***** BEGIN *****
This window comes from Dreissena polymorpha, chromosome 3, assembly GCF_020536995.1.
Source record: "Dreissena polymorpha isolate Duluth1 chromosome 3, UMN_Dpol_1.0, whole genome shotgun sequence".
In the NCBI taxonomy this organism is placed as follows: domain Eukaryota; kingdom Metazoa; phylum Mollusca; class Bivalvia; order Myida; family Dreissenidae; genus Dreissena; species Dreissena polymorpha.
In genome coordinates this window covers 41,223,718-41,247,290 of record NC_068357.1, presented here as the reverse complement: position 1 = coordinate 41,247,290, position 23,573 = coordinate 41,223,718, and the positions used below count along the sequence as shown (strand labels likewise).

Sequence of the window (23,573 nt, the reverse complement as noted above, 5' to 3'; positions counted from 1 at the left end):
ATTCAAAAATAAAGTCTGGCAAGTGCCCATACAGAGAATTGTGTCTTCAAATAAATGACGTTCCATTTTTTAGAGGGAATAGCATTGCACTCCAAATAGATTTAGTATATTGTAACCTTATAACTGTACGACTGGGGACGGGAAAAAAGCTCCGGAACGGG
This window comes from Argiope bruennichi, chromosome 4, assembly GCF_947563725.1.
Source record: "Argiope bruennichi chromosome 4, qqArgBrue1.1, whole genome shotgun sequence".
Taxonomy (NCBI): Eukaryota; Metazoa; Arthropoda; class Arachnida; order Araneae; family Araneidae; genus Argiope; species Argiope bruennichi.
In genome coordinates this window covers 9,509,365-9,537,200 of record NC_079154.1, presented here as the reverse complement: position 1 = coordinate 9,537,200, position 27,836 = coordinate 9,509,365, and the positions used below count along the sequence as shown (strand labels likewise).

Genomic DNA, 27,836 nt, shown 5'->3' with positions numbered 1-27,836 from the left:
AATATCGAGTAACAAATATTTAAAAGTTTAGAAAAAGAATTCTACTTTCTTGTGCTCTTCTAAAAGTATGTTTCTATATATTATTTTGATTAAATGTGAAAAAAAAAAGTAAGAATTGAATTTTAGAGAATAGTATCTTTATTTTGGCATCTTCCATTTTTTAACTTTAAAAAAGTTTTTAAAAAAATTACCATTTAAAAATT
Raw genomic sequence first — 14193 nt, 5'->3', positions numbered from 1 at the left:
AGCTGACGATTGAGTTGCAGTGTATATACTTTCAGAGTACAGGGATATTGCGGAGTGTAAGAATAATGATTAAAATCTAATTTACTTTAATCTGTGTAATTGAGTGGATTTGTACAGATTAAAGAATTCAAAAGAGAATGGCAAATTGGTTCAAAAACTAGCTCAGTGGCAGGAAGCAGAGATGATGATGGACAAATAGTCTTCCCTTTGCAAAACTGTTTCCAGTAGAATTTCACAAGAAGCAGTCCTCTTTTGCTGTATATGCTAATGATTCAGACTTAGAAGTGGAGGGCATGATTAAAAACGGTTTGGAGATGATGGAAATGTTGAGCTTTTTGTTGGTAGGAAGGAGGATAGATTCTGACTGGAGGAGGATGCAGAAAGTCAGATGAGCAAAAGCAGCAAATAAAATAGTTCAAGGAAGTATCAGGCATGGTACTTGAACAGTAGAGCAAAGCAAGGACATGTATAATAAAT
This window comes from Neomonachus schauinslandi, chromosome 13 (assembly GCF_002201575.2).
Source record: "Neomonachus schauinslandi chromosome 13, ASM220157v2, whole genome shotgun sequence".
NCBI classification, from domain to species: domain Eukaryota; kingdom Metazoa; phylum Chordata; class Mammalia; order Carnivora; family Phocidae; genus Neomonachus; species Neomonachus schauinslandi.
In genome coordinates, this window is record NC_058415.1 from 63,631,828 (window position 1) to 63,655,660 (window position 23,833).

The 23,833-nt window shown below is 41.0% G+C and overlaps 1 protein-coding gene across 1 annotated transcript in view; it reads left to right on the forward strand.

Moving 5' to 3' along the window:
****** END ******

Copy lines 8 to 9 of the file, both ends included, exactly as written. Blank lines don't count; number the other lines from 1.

Source record: "Argiope bruennichi chromosome 4, qqArgBrue1.1, whole genome shotgun sequence".
Taxonomy (NCBI): Eukaryota; Metazoa; Arthropoda; class Arachnida; order Araneae; family Araneidae; genus Argiope; species Argiope bruennichi.